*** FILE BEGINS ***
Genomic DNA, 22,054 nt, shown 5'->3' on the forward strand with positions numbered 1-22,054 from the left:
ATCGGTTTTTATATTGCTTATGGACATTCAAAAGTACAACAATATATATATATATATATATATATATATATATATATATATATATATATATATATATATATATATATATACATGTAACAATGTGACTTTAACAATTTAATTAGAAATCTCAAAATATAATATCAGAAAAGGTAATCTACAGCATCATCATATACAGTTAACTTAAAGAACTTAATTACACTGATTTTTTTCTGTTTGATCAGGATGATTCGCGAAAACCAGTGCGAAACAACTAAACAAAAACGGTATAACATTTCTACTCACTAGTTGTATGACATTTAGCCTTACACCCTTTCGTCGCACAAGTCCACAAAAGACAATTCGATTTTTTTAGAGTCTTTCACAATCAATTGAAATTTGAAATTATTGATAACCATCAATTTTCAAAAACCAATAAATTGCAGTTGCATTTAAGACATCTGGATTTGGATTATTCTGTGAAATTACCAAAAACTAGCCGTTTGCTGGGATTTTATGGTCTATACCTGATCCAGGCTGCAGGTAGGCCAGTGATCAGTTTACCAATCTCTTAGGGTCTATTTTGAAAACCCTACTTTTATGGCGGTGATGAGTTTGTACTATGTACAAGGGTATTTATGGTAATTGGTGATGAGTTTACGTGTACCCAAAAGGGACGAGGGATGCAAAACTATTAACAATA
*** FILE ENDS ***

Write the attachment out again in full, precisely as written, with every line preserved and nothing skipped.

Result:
Genomic DNA, 22,054 nt, shown 5'->3' on the forward strand with positions numbered 1-22,054 from the left:
ATCGGTTTTTATATTGCTTATGGACATTCAAAAGTACAACAATATATATATATATATATATATATATATATATATATATATATATATATATATATATATATATATATATACATGTAACAATGTGACTTTAACAATTTAATTAGAAATCTCAAAATATAATATCAGAAAAGGTAATCTACAGCATCATCATATACAGTTAACTTAAAGAACTTAATTACACTGATTTTTTTCTGTTTGATCAGGATGATTCGCGAAAACCAGTGCGAAACAACTAAACAAAAACGGTATAACATTTCTACTCACTAGTTGTATGACATTTAGCCTTACACCCTTTCGTCGCACAAGTCCACAAAAGACAATTCGATTTTTTTAGAGTCTTTCACAATCAATTGAAATTTGAAATTATTGATAACCATCAATTTTCAAAAACCAATAAATTGCAGTTGCATTTAAGACATCTGGATTTGGATTATTCTGTGAAATTACCAAAAACTAGCCGTTTGCTGGGATTTTATGGTCTATACCTGATCCAGGCTGCAGGTAGGCCAGTGATCAGTTTACCAATCTCTTAGGGTCTATTTTGAAAACCCTACTTTTATGGCGGTGATGAGTTTGTACTATGTACAAGGGTATTTATGGTAATTGGTGATGAGTTTACGTGTACCCAAAAGGGACGAGGGATGCAAAACTATTAACAATA